About 150 residents packed the Boulder City Library on Tuesday night to hear another presentation about the naturally occurring asbestos discovered in Boulder City nearly two years ago.
The discovery by UNLV geologists Brenda Buck and Rodney Metcalf pumped the brakes on construction of the Boulder City bypass, the first part of the future Interstate 11 that will eventually link Las Vegas to Phoenix.
After the discovery of naturally occurring asbestos, the Nevada Department of Transportation and the Regional Transportation Commission, the two lead agencies overseeing the 15-mile project, ran more than 600 tests to determine the severity of the asbestos.
Their findings showed that the asbestos was in minimal concentrations, they said, and representatives said they don’t see it posing a serious threat.
But Buck and Metcalf, along with David Berry of the Environmental Protection Agency, presented their research and other previous studies to the crowd, and answered some questions afterward.
The biggest question, it seemed, was determining how much asbestos exposure can lead to mesothelioma and lung cancer. It’s a question that went unanswered, because there is no specific data to determine that number, the professors said.
Of those who died from mesothelioma in Clark County, Metcalf said they and the Nevada Division of Public and Behavioral Health agreed that they were unsure of where they were exposed to the asbestos fibers.
In some cases, it takes mesothelioma up to 40 years to show its effects, which makes it difficult to determine where exposure occurred, they said.
“This is a town with a lot of retirees. People could’ve been exposed and moved here, but the opposite’s true, too,” Metcalf said. “People could’ve moved out from here. More study is needed. If we don’t know how people got mesothelioma, we need to find that out.”
Still, the scientists were more concerned with the noncancerous diseases that can come with asbestos exposure, including asbestosis and other forms of lung disease.
“Once the fibers are inhaled into the lung, they remain in the lung,” Berry told the audience.
Tony Illia, spokesman for the transportation department, said the agencies have not taken the asbestos discovery lightly.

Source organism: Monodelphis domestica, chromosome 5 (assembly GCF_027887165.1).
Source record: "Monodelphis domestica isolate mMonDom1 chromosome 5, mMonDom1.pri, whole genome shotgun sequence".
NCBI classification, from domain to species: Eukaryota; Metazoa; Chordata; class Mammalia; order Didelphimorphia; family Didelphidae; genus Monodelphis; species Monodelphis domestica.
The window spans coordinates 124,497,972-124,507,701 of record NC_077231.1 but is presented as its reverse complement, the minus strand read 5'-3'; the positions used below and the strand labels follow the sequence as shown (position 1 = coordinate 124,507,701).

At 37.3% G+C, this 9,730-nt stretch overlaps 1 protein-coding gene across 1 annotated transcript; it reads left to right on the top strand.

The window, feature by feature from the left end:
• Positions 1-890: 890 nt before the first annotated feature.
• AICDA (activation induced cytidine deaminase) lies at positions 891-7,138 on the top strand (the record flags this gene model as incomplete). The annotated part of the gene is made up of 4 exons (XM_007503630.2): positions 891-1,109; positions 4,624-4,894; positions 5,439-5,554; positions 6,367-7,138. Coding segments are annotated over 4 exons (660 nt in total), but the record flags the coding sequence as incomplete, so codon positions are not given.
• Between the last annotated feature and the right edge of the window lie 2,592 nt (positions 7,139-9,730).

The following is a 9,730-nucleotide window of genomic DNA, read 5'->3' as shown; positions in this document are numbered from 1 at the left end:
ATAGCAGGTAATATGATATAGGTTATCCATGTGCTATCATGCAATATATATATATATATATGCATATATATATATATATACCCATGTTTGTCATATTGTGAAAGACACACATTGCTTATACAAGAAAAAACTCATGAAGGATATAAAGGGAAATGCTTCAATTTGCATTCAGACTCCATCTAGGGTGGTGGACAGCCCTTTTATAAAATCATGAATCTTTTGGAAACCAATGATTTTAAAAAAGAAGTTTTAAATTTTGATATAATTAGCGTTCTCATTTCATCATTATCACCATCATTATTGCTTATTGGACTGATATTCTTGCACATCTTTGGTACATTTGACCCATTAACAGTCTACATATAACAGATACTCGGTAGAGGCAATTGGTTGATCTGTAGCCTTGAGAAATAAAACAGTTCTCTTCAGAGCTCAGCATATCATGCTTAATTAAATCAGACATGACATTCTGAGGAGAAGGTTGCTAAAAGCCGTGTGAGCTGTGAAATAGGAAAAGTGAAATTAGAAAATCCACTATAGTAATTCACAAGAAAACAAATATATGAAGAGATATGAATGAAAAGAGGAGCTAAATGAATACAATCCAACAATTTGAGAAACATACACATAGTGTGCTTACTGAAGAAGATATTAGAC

“Anyone that steps onto our site has to undergo a mandatory three-hour asbestos training class,” Illia said. “Every single vehicle that enters and exits goes through this wash rack, like a high-pressure car wash for the under carriage of the vehicle.”
Illia added that 12 asbestos monitors are sampling the air quality around the 15-mile project, and individual samples from those working on the project are sent to a lab in Phoenix every day for analysis.
Illia said the contractors can get fined in the tens of thousands of dollars for failing to follow through with the asbestos testing as per their contracts.
Resident Dee Cooney said she was glad to see the agencies taking the precautions to ensure that exposure was kept to a minimum, but she was still looking for more answers.
“I think we need a lot more research done on it,” she said. “I’m glad they are doing something about it, and yes I’m concerned. I just want to find out more.”
Chuck Cascioppo, who’s lived in Boulder City since 1981, discredited the town hall meeting as a scare tactic to frighten Boulder City residents.
“Is there a problem of people dying out here that you bring this and put it on the news to scare everybody?” Cascioppo asked the professors after the presentation.
Cascioppo, who’s worked in construction previously, said he wasn’t worried about environmental exposure.
“The house I moved into in ’81 has asbestos tiles on it, and I stuck with it,” he said. “I think it’s a all a bunch of crap for another government agency to spend more money to waste instead of build.”
NDOT and the RTC have published all of their naturally occurring asbestos findings online at www.bouldercitybypass.com.
Contact reporter Steven Slivka at firstname.lastname@example.org or at 702-586-9401. Follow @StevenSlivka on Twitter.